Niccolo Machiavelli

It should be noted that when he seizes a state the new ruler ought to determine all the injuries that he will need to inflict. He should inflict them once and for all, and not have to renew them every day. Whoever acts otherwise, either through timidity or bad advice, is always forced to have the knife ready in his hand. . . . Violence should be inflicted once and for all; people will then forget what it tastes like and so be less resentful.

Benefits should be conferred gradually; and in that way they will taste better.

The wish to acquire more is admittedly a very natural and common thing; and when men succeed in this they are always praised rather than condemned. But when they lack the ability to do so and yet want to acquire more at all costs, they deserve condemnation for their mistakes.

Many have dreamed up republics and principalities that have never in truth been known to exist; the gulf between how one should live and how one does live is so wide that a man who neglects what is actually done for what should be done learns the way to self-destruction rather than self-preservation.

Men nearly always follow the tracks made by others and proceed in their affairs by imitation, even though they cannot entirely keep to the tracks of others or emulate the prowess of their models. So a prudent man should always follow in the footsteps of great men and imitate those who have been outstanding. If his own prowess fails to compare with theirs, at least it has an air of greatness about it. He should behave like those archers who, if they are skillful, when the target seems too distant, know the capabilities of their bow and aim a good deal higher than their objective, not in order to shoot so high but so that by aiming high they can reach the target.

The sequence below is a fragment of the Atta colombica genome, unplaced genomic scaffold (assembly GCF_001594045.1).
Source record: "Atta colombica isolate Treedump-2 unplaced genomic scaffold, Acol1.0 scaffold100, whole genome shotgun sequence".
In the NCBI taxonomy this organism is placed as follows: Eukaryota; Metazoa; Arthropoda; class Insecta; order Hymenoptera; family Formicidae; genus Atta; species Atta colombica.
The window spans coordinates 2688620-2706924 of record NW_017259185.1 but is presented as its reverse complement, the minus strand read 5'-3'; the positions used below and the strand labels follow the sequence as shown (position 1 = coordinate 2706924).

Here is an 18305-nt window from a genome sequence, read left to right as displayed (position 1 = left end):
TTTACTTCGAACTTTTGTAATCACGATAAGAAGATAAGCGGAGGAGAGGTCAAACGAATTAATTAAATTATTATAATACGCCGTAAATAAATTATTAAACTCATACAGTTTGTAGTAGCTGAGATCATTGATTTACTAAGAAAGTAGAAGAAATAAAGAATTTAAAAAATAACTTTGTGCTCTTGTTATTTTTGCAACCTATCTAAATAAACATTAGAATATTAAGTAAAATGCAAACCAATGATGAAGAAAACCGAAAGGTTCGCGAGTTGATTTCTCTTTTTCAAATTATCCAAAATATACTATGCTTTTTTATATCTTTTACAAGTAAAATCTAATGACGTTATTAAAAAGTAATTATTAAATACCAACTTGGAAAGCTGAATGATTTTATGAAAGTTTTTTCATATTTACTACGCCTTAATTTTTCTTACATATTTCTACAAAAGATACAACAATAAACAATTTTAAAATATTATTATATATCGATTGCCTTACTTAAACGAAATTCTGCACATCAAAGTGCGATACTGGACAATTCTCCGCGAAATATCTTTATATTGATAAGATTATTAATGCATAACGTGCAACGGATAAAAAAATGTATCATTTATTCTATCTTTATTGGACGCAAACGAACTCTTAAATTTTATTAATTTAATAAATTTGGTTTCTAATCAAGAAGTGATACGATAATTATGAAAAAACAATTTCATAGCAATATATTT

Men sooner forget the death of their father than the loss of their patrimony.

There are three kinds of intelligence: one kind understands things for itself, the other appreciates what others can understand, the third understands neither for itself nor through others. This first kind is excellent, the second good, and the third kind useless.

States that rise quickly, just as all the other things of nature that are born and grow rapidly, cannot have roots and ramifications; the first bad weather kills them.

A prince never lacks legitimate reasons to break his promise.

A prince must be prudent enough to know how to escape the bad reputation of those vices that would lose the state for him, and must protect himself from those that will not lose it for him, if this is possible; but if he cannot, he need not concern himself unduly if he ignores these less serious vices.

The fact is that a man who wants to act virtuously in every way necessarily comes to grief among so many who are not virtuous.

There is no avoiding war; it can only be postponed to the advantage of others.

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